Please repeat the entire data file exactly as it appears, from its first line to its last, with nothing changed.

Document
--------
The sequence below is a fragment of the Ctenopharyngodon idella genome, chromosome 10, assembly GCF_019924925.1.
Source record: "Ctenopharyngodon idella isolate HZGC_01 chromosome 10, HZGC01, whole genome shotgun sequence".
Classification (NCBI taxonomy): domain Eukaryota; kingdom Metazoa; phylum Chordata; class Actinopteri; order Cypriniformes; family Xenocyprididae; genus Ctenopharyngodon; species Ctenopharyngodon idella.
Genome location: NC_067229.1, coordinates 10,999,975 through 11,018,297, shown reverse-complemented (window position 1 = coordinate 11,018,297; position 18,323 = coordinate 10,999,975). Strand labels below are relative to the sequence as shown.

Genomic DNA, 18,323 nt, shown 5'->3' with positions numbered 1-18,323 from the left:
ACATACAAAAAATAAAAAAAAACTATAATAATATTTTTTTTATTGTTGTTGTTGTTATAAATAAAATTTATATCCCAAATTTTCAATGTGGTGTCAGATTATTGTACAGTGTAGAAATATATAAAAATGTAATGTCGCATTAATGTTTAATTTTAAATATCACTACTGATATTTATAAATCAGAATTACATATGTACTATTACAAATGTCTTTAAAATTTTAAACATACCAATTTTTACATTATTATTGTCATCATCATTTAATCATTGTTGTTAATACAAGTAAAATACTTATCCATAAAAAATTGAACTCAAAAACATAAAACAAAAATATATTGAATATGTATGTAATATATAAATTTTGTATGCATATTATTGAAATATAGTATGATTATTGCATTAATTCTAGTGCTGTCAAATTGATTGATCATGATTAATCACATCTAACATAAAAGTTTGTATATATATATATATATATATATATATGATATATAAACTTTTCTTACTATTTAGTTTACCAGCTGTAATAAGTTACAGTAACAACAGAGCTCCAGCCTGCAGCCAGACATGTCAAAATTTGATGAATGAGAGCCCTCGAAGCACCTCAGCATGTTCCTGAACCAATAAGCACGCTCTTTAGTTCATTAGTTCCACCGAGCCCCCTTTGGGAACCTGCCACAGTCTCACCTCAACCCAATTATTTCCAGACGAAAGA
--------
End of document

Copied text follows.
The sequence below is a fragment of the Ctenopharyngodon idella genome, chromosome 10, assembly GCF_019924925.1.
Source record: "Ctenopharyngodon idella isolate HZGC_01 chromosome 10, HZGC01, whole genome shotgun sequence".
Classification (NCBI taxonomy): domain Eukaryota; kingdom Metazoa; phylum Chordata; class Actinopteri; order Cypriniformes; family Xenocyprididae; genus Ctenopharyngodon; species Ctenopharyngodon idella.
Genome location: NC_067229.1, coordinates 10,999,975 through 11,018,297, shown reverse-complemented (window position 1 = coordinate 11,018,297; position 18,323 = coordinate 10,999,975). Strand labels below are relative to the sequence as shown.

Genomic DNA, 18,323 nt, shown 5'->3' with positions numbered 1-18,323 from the left:
ACATACAAAAAATAAAAAAAAACTATAATAATATTTTTTTTATTGTTGTTGTTGTTATAAATAAAATTTATATCCCAAATTTTCAATGTGGTGTCAGATTATTGTACAGTGTAGAAATATATAAAAATGTAATGTCGCATTAATGTTTAATTTTAAATATCACTACTGATATTTATAAATCAGAATTACATATGTACTATTACAAATGTCTTTAAAATTTTAAACATACCAATTTTTACATTATTATTGTCATCATCATTTAATCATTGTTGTTAATACAAGTAAAATACTTATCCATAAAAAATTGAACTCAAAAACATAAAACAAAAATATATTGAATATGTATGTAATATATAAATTTTGTATGCATATTATTGAAATATAGTATGATTATTGCATTAATTCTAGTGCTGTCAAATTGATTGATCATGATTAATCACATCTAACATAAAAGTTTGTATATATATATATATATATATATATATGATATATAAACTTTTCTTACTATTTAGTTTACCAGCTGTAATAAGTTACAGTAACAACAGAGCTCCAGCCTGCAGCCAGACATGTCAAAATTTGATGAATGAGAGCCCTCGAAGCACCTCAGCATGTTCCTGAACCAATAAGCACGCTCTTTAGTTCATTAGTTCCACCGAGCCCCCTTTGGGAACCTGCCACAGTCTCACCTCAACCCAATTATTTCCAGACGAAAGA